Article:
Google Pledges $1 Billion in Licensing Payments to News Publishers

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Google said Thursday it will pay publishers more than $1 billion over the next three years to license news content for a new product called Google News Showcase.

The product will display story panels—teasers for articles in Google’s news section—complete with images and summaries selected by publishers. Users who click on the story panels will be taken directly to news organizations’ websites, where a story can be read in full.

The program is launching in Germany and Brazil. Google is in talks with publishers in other countries, including the U.S., according to people familiar with the matter. Google has already signed deals with nearly 200 publications, including Der Spiegel, Stern, Handelsblatt and Folha de S. Paulo.

Google News Showcase will be integrated into the Google News app and eventually will be available on Google Search. The company plans to include audio briefings and video clips later.


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“The value of news to Google is really about building a more-informed world,” said Brad Bender, vice president of product management for news at Google. “This launch and billion-dollar global investment takes our support to a new level.”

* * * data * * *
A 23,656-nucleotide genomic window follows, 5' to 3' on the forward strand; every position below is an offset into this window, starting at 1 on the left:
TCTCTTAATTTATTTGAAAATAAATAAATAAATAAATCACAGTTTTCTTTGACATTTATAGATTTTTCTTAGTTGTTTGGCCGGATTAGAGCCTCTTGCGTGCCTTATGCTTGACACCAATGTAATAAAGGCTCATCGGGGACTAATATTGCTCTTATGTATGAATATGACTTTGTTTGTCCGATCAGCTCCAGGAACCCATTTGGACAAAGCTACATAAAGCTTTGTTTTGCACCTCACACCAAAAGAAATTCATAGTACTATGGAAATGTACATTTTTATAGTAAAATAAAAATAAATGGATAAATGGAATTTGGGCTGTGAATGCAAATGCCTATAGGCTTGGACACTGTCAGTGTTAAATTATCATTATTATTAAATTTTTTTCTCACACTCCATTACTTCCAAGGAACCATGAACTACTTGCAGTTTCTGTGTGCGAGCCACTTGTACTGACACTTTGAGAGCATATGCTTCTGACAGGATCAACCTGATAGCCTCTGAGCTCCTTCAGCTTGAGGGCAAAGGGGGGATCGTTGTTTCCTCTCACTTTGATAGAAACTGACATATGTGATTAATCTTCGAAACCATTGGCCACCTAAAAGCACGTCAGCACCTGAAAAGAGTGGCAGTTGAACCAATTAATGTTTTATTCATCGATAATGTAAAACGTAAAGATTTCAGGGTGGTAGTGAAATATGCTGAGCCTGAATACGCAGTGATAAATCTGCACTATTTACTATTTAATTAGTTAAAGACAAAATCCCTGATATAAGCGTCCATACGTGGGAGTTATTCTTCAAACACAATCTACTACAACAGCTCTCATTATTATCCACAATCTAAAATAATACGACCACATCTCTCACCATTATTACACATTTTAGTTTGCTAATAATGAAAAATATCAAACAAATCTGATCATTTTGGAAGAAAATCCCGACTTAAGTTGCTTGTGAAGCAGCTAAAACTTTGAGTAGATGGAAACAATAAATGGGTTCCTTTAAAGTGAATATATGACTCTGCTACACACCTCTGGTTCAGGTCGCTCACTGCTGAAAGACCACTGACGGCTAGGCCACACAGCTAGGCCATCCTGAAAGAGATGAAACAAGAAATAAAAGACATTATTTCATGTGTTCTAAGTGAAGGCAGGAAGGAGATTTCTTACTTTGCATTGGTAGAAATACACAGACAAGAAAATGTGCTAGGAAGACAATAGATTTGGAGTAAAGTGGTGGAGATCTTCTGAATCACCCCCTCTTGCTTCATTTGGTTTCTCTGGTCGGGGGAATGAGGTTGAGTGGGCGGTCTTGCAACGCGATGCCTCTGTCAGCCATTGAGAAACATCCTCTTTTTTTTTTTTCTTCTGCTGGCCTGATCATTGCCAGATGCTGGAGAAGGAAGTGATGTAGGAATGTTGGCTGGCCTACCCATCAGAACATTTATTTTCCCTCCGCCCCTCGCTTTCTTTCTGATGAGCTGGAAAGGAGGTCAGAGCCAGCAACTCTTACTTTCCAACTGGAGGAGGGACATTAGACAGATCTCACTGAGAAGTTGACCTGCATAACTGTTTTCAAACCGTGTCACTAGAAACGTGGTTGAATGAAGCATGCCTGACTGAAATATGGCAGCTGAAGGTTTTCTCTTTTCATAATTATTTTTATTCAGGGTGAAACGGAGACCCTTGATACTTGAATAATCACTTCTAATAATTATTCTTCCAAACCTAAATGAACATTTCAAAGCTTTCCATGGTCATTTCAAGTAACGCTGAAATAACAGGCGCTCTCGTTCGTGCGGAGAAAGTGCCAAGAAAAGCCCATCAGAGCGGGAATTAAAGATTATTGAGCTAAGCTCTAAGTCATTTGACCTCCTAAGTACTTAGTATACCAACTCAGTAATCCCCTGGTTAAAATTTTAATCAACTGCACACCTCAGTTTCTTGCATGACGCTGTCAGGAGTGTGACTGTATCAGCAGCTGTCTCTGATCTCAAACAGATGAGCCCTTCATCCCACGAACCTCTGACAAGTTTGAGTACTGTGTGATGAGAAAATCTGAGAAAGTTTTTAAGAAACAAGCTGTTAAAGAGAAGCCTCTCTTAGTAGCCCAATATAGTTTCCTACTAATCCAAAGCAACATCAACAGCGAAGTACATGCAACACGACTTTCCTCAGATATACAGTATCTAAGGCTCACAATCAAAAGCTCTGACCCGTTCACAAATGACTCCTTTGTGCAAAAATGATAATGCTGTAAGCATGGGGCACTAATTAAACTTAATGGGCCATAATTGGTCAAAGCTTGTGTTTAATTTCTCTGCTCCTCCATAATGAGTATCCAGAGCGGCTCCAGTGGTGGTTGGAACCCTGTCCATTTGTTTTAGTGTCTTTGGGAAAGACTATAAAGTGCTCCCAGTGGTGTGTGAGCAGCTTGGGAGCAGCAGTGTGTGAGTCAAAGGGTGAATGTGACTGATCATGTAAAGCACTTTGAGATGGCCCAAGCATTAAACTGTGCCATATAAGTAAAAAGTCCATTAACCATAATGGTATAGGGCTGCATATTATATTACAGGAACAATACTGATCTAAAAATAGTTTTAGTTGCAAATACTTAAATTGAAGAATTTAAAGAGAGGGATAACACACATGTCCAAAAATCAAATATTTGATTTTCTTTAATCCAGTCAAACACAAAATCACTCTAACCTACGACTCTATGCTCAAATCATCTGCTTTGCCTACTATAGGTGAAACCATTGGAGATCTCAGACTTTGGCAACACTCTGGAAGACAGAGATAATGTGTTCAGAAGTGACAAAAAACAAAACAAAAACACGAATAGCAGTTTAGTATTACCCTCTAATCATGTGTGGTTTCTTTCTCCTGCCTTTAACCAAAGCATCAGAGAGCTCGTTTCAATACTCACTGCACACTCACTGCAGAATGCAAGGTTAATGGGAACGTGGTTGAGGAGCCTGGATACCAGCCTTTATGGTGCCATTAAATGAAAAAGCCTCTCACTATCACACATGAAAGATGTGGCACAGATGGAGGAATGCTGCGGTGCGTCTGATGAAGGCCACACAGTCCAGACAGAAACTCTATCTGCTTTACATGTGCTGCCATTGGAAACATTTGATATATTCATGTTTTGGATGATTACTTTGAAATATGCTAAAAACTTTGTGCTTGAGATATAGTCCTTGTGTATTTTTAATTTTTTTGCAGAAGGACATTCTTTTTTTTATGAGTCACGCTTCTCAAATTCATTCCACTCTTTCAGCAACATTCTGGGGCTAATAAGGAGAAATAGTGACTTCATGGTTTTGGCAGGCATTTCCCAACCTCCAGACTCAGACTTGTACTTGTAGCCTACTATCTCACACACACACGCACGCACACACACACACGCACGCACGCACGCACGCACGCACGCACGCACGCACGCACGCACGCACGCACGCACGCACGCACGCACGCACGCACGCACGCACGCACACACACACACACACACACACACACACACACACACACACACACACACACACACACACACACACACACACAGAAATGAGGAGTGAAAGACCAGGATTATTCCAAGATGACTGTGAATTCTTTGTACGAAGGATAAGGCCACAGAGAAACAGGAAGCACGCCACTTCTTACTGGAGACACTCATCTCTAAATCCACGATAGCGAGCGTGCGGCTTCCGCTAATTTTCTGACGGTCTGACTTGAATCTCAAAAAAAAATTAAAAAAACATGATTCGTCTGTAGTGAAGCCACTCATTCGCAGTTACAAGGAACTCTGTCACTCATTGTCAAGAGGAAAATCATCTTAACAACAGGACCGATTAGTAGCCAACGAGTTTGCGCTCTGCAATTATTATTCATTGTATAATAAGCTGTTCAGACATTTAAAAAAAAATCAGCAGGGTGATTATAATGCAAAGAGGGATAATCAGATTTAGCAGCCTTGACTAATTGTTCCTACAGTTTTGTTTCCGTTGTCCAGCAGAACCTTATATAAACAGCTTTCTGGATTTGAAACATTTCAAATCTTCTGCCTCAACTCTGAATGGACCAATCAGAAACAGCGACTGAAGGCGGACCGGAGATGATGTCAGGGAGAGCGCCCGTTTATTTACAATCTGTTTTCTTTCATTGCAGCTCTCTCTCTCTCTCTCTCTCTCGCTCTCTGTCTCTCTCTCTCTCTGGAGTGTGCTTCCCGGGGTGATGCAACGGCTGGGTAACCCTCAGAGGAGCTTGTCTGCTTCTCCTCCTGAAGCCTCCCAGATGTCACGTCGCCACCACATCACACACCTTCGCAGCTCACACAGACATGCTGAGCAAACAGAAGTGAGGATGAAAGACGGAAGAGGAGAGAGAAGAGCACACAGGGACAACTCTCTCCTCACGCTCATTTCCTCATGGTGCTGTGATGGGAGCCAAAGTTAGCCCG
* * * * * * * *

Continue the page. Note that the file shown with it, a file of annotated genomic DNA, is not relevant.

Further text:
Mr. Bender said news outlets will be paid based partly on the number of stories they curate and summarize for Google News. The readership of those stories won’t affect how much publishers are paid, one of the people familiar with the matter said. Mr. Bender declined to say how much publishers will be paid annually.

Several Silicon Valley heavyweights have ventured into the business of rounding up news stories. Last year,

Apple Inc.

launched Apple News+, which carries stories from several news organizations, including The Wall Street Journal. Apple said that product will be offered as part of a bundle for subscribers called Apple One, which will include television shows and music.

Facebook Inc.

is paying publishers to include story summaries in its news tab, a feature launched last year.

Google has been in talks with publishers about potential licensing arrangements since early this year, the Journal has reported.

The CEOs of Amazon, Apple, Facebook and Google faced tough questions and, at times, hostile criticism about their business practices during a House antitrust hearing. The session highlighted how four of America’s five most valuable companies are under scrutiny from both sides of the aisle. Photo: U.S. House Judiciary Committee/Reuters (Originally Published July 30, 2020)

Google is facing scrutiny from federal and state authorities. The U.S. Justice Department has been moving toward bringing an antitrust suit against Google, while state attorneys general are pursuing their own investigation of the tech company, the Journal has reported.

Some news publishers have complained about Google’s dominance of the online advertising marketplace, including its various tools that help place ads on websites. Google has also been criticized by executives at major news organizations—including Wall Street Journal parent

News Corp

—for using news content in its products without paying the publishers that provide it.

Write to Benjamin Mullin at [email protected]

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